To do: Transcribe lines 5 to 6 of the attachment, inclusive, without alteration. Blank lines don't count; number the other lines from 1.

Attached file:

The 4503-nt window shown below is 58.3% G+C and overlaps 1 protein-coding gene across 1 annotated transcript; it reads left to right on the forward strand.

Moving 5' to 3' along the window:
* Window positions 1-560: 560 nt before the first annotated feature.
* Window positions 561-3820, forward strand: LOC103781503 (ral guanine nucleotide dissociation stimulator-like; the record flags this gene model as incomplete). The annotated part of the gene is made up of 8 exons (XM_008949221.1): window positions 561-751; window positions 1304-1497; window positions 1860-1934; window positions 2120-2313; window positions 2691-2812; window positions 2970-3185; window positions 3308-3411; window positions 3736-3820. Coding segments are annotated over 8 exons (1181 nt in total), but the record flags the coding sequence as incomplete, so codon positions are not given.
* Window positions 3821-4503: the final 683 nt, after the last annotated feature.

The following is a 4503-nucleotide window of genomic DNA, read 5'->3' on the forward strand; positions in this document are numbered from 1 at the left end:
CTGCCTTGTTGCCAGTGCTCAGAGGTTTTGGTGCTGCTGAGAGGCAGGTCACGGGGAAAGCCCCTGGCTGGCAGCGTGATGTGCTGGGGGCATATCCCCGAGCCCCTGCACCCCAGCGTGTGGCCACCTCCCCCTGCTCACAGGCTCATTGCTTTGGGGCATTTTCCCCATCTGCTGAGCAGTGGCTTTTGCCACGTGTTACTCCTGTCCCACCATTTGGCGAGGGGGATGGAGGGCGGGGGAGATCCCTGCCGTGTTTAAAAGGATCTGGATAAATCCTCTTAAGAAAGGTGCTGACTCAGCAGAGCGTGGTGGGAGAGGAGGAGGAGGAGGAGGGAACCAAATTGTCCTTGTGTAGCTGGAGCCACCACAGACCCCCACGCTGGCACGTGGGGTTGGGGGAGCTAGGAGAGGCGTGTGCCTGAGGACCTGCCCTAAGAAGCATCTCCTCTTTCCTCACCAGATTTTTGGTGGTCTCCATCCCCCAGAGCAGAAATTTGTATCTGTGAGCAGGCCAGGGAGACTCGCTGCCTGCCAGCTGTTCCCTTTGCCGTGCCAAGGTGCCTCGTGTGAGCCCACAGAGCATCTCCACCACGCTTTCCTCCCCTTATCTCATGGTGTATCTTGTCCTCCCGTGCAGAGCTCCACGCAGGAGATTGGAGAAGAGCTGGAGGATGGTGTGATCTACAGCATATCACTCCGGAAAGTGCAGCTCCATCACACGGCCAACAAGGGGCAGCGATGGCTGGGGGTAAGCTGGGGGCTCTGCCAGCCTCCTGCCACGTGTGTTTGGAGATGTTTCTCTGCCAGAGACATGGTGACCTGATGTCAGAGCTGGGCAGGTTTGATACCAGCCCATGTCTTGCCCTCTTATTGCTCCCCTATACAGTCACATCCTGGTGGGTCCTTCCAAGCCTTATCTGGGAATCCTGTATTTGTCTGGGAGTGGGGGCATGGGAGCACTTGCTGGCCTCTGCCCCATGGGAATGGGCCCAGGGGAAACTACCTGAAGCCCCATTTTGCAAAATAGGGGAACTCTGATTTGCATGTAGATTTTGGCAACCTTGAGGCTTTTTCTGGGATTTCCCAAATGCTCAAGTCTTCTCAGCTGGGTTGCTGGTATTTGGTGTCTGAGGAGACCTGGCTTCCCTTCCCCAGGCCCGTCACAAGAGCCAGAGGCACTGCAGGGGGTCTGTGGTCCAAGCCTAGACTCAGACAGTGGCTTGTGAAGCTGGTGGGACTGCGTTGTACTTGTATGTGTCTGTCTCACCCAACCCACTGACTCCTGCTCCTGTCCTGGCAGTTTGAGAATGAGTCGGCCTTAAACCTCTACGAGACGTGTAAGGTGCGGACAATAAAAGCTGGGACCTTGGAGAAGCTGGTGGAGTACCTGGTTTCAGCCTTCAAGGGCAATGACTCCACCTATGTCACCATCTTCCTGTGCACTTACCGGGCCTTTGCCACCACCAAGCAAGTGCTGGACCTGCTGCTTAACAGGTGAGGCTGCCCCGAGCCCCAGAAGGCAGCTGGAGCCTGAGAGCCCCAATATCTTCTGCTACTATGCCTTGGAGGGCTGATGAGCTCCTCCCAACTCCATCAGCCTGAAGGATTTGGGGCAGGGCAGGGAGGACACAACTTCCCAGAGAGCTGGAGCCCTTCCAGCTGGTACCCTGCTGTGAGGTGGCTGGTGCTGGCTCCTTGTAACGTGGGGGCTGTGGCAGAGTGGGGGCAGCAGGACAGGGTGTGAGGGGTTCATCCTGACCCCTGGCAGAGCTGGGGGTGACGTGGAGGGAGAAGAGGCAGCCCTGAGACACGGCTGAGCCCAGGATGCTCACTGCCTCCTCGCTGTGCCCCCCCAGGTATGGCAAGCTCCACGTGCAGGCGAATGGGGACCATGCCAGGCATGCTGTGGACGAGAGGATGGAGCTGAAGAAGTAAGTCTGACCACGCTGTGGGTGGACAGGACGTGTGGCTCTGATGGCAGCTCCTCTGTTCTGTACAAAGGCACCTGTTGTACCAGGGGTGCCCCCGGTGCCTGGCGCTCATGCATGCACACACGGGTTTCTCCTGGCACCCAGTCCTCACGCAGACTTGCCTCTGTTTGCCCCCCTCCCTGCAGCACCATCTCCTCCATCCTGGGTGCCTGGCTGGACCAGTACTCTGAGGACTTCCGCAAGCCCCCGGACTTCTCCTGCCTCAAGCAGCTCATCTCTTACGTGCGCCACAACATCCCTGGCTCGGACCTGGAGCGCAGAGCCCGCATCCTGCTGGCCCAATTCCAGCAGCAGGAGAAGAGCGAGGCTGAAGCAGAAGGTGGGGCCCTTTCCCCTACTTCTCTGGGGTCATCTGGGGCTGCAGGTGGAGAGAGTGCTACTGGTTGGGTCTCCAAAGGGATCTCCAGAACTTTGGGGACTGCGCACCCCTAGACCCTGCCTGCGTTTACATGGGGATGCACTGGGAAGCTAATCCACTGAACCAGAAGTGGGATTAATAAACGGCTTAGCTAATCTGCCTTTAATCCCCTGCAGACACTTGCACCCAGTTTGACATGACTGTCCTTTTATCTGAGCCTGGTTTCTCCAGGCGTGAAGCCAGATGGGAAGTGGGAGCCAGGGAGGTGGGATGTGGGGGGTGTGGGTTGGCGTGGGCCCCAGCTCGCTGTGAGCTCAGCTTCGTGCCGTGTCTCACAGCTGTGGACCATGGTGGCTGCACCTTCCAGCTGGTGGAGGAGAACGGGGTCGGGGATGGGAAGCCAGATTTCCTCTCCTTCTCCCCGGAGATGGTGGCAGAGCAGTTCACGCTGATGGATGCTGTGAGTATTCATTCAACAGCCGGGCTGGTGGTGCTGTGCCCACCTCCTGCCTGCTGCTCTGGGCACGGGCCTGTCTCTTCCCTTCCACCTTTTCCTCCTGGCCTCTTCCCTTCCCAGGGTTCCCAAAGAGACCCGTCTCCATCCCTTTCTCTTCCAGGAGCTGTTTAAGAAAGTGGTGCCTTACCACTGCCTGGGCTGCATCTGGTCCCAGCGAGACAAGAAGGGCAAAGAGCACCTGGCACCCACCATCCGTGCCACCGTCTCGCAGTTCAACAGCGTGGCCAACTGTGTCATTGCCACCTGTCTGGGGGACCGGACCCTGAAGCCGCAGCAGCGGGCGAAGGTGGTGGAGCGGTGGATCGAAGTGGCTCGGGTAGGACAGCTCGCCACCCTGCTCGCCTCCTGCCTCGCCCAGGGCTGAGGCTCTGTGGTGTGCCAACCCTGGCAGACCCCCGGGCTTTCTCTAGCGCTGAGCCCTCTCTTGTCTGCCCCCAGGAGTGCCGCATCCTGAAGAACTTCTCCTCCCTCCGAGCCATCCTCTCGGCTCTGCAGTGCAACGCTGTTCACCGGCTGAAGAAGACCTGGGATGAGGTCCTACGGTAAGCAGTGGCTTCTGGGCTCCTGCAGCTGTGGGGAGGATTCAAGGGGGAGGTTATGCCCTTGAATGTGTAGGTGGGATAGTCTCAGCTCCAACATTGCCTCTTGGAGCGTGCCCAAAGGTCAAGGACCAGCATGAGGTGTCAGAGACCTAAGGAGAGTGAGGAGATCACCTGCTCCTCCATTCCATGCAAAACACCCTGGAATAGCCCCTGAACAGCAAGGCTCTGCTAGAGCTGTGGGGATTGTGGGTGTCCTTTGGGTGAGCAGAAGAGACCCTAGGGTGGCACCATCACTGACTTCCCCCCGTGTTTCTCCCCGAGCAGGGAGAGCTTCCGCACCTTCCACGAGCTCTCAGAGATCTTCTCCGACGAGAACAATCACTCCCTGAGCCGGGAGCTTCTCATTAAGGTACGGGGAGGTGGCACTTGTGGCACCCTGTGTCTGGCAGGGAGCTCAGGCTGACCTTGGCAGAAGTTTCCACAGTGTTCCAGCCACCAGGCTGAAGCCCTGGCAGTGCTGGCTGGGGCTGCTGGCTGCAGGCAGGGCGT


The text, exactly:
* Window positions 3821-4503: the final 683 nt, after the last annotated feature.

The following is a 4503-nucleotide window of genomic DNA, read 5'->3' on the forward strand; positions in this document are numbered from 1 at the left end: